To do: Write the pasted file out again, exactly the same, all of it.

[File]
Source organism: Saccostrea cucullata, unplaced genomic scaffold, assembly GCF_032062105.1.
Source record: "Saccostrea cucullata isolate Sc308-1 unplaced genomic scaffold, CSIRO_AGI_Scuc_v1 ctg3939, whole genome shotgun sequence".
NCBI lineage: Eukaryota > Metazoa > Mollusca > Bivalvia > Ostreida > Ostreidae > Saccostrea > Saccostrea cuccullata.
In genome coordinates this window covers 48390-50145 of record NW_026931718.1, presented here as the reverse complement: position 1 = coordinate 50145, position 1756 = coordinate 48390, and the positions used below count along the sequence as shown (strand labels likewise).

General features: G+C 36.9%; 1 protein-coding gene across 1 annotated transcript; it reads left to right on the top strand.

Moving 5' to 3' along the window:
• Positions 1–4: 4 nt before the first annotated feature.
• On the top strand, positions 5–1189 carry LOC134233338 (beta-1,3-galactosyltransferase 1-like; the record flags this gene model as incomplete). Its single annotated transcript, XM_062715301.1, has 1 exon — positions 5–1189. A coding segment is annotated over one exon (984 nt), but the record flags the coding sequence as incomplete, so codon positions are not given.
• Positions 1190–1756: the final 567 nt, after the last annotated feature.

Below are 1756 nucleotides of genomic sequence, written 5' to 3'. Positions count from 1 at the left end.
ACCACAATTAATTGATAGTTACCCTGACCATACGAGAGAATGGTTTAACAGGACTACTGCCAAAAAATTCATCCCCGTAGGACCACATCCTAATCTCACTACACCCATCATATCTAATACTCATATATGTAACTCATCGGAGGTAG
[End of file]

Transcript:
Source organism: Saccostrea cucullata, unplaced genomic scaffold, assembly GCF_032062105.1.
Source record: "Saccostrea cucullata isolate Sc308-1 unplaced genomic scaffold, CSIRO_AGI_Scuc_v1 ctg3939, whole genome shotgun sequence".
NCBI lineage: Eukaryota > Metazoa > Mollusca > Bivalvia > Ostreida > Ostreidae > Saccostrea > Saccostrea cuccullata.
In genome coordinates this window covers 48390-50145 of record NW_026931718.1, presented here as the reverse complement: position 1 = coordinate 50145, position 1756 = coordinate 48390, and the positions used below count along the sequence as shown (strand labels likewise).

General features: G+C 36.9%; 1 protein-coding gene across 1 annotated transcript; it reads left to right on the top strand.

Moving 5' to 3' along the window:
• Positions 1–4: 4 nt before the first annotated feature.
• On the top strand, positions 5–1189 carry LOC134233338 (beta-1,3-galactosyltransferase 1-like; the record flags this gene model as incomplete). Its single annotated transcript, XM_062715301.1, has 1 exon — positions 5–1189. A coding segment is annotated over one exon (984 nt), but the record flags the coding sequence as incomplete, so codon positions are not given.
• Positions 1190–1756: the final 567 nt, after the last annotated feature.

Below are 1756 nucleotides of genomic sequence, written 5' to 3'. Positions count from 1 at the left end.
ACCACAATTAATTGATAGTTACCCTGACCATACGAGAGAATGGTTTAACAGGACTACTGCCAAAAAATTCATCCCCGTAGGACCACATCCTAATCTCACTACACCCATCATATCTAATACTCATATATGTAACTCATCGGAGGTAG